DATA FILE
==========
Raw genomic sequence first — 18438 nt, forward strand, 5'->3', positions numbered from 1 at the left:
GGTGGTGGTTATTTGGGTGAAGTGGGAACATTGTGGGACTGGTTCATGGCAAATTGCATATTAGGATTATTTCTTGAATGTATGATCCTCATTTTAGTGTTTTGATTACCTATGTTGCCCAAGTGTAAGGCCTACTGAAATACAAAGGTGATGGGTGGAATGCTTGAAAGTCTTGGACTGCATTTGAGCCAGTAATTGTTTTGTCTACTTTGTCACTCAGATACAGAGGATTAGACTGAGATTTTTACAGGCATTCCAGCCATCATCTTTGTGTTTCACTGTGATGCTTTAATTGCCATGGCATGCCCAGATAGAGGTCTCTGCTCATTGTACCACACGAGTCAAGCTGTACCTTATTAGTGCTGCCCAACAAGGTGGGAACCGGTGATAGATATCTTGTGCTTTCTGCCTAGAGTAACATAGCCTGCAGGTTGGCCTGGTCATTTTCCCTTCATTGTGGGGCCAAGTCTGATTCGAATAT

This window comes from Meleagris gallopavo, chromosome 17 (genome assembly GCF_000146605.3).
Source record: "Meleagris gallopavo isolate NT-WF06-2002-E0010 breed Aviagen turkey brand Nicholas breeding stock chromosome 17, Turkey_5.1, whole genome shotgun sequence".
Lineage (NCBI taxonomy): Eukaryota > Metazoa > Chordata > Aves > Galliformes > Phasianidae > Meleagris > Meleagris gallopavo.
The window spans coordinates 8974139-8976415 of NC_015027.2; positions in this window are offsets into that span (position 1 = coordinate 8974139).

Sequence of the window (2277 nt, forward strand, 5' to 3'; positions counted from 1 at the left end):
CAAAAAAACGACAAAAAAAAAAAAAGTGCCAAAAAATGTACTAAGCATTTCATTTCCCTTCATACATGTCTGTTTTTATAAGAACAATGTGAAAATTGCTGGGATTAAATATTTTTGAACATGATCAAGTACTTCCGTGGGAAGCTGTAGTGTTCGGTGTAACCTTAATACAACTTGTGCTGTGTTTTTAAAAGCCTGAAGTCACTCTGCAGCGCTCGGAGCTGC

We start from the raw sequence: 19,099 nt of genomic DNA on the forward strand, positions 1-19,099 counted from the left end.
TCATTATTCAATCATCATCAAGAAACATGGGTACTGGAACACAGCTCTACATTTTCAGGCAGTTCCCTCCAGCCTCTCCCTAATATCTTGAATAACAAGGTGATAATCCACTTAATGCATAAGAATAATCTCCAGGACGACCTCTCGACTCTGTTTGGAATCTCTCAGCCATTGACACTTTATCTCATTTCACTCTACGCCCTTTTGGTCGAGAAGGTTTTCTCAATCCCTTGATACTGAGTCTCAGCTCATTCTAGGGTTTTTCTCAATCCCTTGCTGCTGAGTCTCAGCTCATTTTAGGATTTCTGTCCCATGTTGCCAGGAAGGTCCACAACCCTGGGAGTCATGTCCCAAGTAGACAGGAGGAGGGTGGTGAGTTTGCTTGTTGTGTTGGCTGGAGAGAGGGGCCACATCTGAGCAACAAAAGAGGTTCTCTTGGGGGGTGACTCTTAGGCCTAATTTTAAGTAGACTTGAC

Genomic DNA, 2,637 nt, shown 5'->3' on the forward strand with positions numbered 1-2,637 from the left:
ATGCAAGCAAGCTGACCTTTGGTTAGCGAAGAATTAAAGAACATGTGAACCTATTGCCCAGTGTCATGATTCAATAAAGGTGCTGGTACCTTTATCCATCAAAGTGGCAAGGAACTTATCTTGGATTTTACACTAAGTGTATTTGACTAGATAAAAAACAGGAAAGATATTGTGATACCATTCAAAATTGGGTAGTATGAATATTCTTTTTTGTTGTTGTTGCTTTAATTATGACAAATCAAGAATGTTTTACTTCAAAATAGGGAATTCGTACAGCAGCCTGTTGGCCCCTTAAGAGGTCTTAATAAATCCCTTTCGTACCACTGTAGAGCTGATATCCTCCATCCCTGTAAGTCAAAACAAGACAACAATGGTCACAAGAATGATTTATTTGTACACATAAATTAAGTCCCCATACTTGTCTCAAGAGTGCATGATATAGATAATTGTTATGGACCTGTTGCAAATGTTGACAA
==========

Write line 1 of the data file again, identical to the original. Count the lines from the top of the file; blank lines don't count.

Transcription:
Raw genomic sequence first — 18438 nt, forward strand, 5'->3', positions numbered from 1 at the left: